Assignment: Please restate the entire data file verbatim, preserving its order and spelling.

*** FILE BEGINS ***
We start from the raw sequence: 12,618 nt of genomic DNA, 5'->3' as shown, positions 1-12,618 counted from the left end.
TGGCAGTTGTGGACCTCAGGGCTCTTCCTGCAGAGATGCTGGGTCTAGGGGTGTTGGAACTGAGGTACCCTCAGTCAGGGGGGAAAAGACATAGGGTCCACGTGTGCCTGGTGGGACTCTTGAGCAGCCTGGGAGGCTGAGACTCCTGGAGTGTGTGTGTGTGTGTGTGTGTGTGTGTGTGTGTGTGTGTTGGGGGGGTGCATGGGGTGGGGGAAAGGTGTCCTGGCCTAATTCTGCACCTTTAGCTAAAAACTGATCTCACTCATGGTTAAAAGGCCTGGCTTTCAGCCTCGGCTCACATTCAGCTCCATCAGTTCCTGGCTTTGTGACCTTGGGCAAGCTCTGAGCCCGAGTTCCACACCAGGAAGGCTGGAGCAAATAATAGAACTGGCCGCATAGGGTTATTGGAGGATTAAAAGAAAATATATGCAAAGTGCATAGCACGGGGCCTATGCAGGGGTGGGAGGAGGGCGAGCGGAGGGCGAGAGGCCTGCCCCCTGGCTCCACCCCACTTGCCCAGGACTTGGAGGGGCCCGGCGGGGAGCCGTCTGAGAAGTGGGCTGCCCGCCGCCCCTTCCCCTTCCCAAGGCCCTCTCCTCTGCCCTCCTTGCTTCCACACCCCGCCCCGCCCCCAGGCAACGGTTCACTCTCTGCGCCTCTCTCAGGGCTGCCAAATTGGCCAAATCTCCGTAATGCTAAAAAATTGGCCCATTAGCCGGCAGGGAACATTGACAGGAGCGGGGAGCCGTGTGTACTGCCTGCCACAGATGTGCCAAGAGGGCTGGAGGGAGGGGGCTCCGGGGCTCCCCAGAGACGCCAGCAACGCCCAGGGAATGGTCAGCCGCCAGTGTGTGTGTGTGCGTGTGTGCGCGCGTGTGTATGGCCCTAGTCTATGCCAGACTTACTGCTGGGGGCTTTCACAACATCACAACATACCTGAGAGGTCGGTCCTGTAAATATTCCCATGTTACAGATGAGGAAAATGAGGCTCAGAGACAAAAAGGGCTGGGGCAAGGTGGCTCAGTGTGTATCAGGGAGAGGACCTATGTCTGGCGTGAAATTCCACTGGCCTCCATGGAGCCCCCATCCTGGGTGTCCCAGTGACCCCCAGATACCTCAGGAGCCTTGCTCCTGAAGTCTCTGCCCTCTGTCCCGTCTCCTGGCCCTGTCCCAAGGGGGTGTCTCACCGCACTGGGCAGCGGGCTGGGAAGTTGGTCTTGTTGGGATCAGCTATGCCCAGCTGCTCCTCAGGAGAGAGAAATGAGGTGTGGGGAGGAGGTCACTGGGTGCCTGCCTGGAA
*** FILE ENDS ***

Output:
We start from the raw sequence: 12,618 nt of genomic DNA, 5'->3' as shown, positions 1-12,618 counted from the left end.
TGGCAGTTGTGGACCTCAGGGCTCTTCCTGCAGAGATGCTGGGTCTAGGGGTGTTGGAACTGAGGTACCCTCAGTCAGGGGGGAAAAGACATAGGGTCCACGTGTGCCTGGTGGGACTCTTGAGCAGCCTGGGAGGCTGAGACTCCTGGAGTGTGTGTGTGTGTGTGTGTGTGTGTGTGTGTGTGTGTGTTGGGGGGGTGCATGGGGTGGGGGAAAGGTGTCCTGGCCTAATTCTGCACCTTTAGCTAAAAACTGATCTCACTCATGGTTAAAAGGCCTGGCTTTCAGCCTCGGCTCACATTCAGCTCCATCAGTTCCTGGCTTTGTGACCTTGGGCAAGCTCTGAGCCCGAGTTCCACACCAGGAAGGCTGGAGCAAATAATAGAACTGGCCGCATAGGGTTATTGGAGGATTAAAAGAAAATATATGCAAAGTGCATAGCACGGGGCCTATGCAGGGGTGGGAGGAGGGCGAGCGGAGGGCGAGAGGCCTGCCCCCTGGCTCCACCCCACTTGCCCAGGACTTGGAGGGGCCCGGCGGGGAGCCGTCTGAGAAGTGGGCTGCCCGCCGCCCCTTCCCCTTCCCAAGGCCCTCTCCTCTGCCCTCCTTGCTTCCACACCCCGCCCCGCCCCCAGGCAACGGTTCACTCTCTGCGCCTCTCTCAGGGCTGCCAAATTGGCCAAATCTCCGTAATGCTAAAAAATTGGCCCATTAGCCGGCAGGGAACATTGACAGGAGCGGGGAGCCGTGTGTACTGCCTGCCACAGATGTGCCAAGAGGGCTGGAGGGAGGGGGCTCCGGGGCTCCCCAGAGACGCCAGCAACGCCCAGGGAATGGTCAGCCGCCAGTGTGTGTGTGTGCGTGTGTGCGCGCGTGTGTATGGCCCTAGTCTATGCCAGACTTACTGCTGGGGGCTTTCACAACATCACAACATACCTGAGAGGTCGGTCCTGTAAATATTCCCATGTTACAGATGAGGAAAATGAGGCTCAGAGACAAAAAGGGCTGGGGCAAGGTGGCTCAGTGTGTATCAGGGAGAGGACCTATGTCTGGCGTGAAATTCCACTGGCCTCCATGGAGCCCCCATCCTGGGTGTCCCAGTGACCCCCAGATACCTCAGGAGCCTTGCTCCTGAAGTCTCTGCCCTCTGTCCCGTCTCCTGGCCCTGTCCCAAGGGGGTGTCTCACCGCACTGGGCAGCGGGCTGGGAAGTTGGTCTTGTTGGGATCAGCTATGCCCAGCTGCTCCTCAGGAGAGAGAAATGAGGTGTGGGGAGGAGGTCACTGGGTGCCTGCCTGGAA